Energy & Environment — Feds set to hold oil and gas lease sales this week
The Biden administration is gearing up for new oil and gas drilling, while the G-7 is also putting out messaging that’s favorable to natural gas.
Interior set to hold first oil lease sales under Biden
The Biden administration is set to hold lease sales for new oil and gas drilling on public lands this week will implement new regulations for producers.
- Why it’s important: The oil auctions will effectively be the administration’s first, since the only other lease sale it has held was tossed in court on environmental grounds.
- Where it’s happening: The administration is expected to auction off parcels of federally owned land for drilling in seven Western states: Wyoming, Montana, North Dakota, Nevada, Utah, New Mexico and Colorado.
When it announced the sales in April, the Interior Department said it was shrinking the overall land it was making available by 80 percent compared to the total amount of land it originally considered for the sale.
The department also announced that it would hike fees that oil companies pay to the government for the oil they extract, raising royalty rates from the 12.5 percent imposed on previous sales to 18.75 percent for the new sales.
In a statement from the time, the department said that the changes would help with “addressing deficiencies” in the program.
Not expected to impact oil supply: The lease sales are not expected to immediately impact the country’s oil supply, since it takes more than four years on average from the time they acquire their leases for companies to begin producing oil.
- However, at a time when many Americans are struggling with skyrocketing gasoline prices, the optics of the sale could matter.
No one is too pleased: Neither industry nor green groups are particularly pleased with the sales, as industry wanted more land and fewer stipulations while many climate hawks wanted no lease sales at all.
Frank Macchiarola, the senior vice president of policy, economics and regulatory affairs at the American Petroleum Institute, said he’s glad the administration is holding the sales but didn’t like the smaller size or other stipulations.
“We are concerned about the reduction in available parcels, we’re concerned about royalty rate increases, we’re concerned that the administration’s approach … is limited at a time when we really need something bold,” he said.
Meanwhile, the administration’s decision to hold lease sales at all has irked left-wing environmentalists who note that locking in more oil and gas drilling will worsen climate change.
“Why are they having these lease sales given the climate impacts that the Biden administration itself recognizes?” asked Michael Freeman, a senior attorney at Earthjustice.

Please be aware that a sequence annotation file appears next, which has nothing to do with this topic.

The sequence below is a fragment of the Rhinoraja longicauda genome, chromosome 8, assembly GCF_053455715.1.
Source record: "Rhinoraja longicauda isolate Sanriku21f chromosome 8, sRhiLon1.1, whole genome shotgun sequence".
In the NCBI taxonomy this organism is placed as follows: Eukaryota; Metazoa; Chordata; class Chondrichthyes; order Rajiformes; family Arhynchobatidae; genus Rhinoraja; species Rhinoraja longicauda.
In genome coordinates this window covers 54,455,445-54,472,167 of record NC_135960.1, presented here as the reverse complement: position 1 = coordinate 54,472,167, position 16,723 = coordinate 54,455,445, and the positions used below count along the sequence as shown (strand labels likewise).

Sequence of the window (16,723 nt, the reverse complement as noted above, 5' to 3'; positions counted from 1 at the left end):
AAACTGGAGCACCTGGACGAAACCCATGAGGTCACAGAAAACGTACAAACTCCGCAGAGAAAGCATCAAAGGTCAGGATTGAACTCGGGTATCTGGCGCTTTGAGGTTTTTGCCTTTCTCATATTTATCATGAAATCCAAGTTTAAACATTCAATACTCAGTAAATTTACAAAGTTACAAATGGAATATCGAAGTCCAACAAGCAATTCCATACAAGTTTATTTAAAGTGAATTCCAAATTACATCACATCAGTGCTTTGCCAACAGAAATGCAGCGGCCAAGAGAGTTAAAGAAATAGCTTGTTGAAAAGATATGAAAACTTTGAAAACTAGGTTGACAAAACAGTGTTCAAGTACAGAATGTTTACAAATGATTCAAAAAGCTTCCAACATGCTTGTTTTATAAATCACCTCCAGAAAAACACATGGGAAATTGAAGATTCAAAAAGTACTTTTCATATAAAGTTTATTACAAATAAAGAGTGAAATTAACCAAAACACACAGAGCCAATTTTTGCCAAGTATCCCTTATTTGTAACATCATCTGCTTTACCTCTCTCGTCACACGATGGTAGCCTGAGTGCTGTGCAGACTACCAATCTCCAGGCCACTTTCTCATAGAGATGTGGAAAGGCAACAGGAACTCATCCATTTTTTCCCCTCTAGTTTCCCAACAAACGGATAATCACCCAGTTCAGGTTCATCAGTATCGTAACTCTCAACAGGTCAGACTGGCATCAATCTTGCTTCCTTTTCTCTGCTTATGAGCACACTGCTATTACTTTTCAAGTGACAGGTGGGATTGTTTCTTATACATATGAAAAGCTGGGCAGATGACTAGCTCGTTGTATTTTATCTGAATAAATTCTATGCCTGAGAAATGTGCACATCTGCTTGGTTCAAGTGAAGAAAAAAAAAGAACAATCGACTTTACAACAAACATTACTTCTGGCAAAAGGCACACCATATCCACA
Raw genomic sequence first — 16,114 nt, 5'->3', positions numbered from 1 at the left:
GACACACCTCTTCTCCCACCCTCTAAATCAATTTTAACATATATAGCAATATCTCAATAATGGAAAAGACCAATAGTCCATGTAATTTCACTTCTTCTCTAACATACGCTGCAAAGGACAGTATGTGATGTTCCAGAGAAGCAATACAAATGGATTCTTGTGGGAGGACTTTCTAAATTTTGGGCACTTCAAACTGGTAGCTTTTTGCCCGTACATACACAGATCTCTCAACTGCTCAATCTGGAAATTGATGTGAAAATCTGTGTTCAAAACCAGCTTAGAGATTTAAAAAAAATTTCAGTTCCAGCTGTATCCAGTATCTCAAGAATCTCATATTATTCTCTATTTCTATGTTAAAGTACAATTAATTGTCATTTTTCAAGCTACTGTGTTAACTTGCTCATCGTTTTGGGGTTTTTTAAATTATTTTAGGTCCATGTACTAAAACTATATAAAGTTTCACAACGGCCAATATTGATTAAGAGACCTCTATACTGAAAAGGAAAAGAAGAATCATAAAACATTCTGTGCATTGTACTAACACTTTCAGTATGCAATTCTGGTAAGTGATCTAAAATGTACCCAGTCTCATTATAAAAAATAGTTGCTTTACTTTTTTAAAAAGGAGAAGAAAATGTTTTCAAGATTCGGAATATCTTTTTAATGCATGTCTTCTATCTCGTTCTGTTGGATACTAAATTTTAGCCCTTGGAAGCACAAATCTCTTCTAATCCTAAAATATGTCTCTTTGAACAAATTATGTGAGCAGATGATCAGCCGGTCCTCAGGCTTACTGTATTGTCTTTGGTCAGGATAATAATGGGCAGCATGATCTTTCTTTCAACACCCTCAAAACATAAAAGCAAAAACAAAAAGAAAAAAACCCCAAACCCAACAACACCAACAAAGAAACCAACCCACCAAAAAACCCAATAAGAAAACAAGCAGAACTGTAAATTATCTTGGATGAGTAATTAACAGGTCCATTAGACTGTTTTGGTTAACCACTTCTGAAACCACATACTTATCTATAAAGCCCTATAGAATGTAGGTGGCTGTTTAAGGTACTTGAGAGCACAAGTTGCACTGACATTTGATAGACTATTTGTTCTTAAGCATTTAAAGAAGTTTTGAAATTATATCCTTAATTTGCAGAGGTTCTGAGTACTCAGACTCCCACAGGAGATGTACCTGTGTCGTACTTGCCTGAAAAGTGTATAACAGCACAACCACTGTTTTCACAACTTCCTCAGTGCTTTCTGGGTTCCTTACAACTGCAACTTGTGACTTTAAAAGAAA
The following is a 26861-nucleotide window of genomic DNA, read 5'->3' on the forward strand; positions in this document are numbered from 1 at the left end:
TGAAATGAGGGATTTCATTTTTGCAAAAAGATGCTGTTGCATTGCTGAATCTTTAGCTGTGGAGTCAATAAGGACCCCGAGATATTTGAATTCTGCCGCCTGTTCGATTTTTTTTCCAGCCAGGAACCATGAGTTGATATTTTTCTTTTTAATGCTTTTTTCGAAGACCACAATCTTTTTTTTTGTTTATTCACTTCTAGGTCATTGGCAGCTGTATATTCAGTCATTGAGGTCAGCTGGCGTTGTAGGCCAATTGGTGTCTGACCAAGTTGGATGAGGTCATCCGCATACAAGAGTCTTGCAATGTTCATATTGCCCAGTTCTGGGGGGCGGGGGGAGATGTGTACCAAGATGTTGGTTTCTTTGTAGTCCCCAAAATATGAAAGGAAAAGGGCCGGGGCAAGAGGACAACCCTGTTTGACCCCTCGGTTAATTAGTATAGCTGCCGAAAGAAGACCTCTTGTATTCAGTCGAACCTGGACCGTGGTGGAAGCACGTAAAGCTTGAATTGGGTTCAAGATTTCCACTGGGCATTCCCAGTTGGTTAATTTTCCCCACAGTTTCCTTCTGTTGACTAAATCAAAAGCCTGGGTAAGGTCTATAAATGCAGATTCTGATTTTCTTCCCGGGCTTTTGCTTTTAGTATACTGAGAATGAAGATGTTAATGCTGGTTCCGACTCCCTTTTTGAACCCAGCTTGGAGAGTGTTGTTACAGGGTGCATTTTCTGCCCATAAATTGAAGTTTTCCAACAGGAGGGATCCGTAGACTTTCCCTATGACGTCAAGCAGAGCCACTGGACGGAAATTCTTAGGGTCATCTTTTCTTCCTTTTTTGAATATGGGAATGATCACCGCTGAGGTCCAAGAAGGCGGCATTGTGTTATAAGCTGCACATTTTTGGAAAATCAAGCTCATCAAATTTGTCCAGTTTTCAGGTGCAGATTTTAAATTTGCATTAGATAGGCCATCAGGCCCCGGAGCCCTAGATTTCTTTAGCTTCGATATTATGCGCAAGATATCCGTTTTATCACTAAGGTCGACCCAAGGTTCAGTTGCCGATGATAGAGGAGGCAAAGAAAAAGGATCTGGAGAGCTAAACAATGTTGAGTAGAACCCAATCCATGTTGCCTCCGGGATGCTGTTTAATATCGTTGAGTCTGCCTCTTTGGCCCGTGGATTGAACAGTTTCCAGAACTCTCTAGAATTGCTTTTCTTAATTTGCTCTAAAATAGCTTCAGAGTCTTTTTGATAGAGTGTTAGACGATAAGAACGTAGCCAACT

G-7 endorses natural gas investments
The Group of Seven (G-7) countries are endorsing investments in natural gas as many seek to reduce their dependence on Russian fuels.
- In a communique issued on Tuesday, the group, which is made up of Canada, France, Germany, Italy, Japan, the United Kingdom and the U.S., also backed increased deliveries of the fuel.
- “In this context and with a view to accelerating the phase out of our dependency on Russian energy, we stress the important role increased deliveries of [liquified natural gas] can play, and acknowledge that investment in this sector is necessary in response to the current crisis,” their statement said.
The G-7 nations elaborated that in some cases, government investment in the gas sector can be “appropriate as a temporary response.”
The support for the fossil fuel comes as Russia has moved to cut off gas supplies to several countries when they have refused to pay for it in Russian rubles.
Some backlash: The endorsement miffed climate advocates, who argue that the countries should be moving more toward energy sources that don’t contribute to global warming.
- “Climate activists will not sit idly by while our tax dollars lock in another generation of extraction,” said a statement from Kate DeAngelis, international finance program manager for Friends of the Earth U.S.
- “The G-7 countries are failing as true climate leaders by abandoning their Glasgow commitments and holding up LNG as an energy response,” DeAngelis said.
So what else was in there? The G-7 memo also included the idea of putting a previously discussed price cap on Russian oil, saying that the group may do so by banning services that help Russian oil travel by sea, unless the oil is purchased below a certain price.
“As for oil, we will consider a range of approaches, including options for a possible comprehensive prohibition of all services, which enable transportation of Russian seaborne crude oil and petroleum products globally, unless the oil is purchased at or below a price to be agreed in consultation with international partners,” the statement said.
Additionally, the countries said they hope to create an international “Climate Club” by the end of this year.
WHAT’S IN YOUR HOUSE’S GAS?
Natural gas used for powering household stoves, furnaces and water may contain levels of cancer-linked compounds that are toxic to residents when leaked, a new study has found.
- The research, published in Environmental Science & Technology on Tuesday, investigated the composition of greater Boston’s “unburned” household gas, or the gas that comes out of kitchen stovetops when switching on the appliance.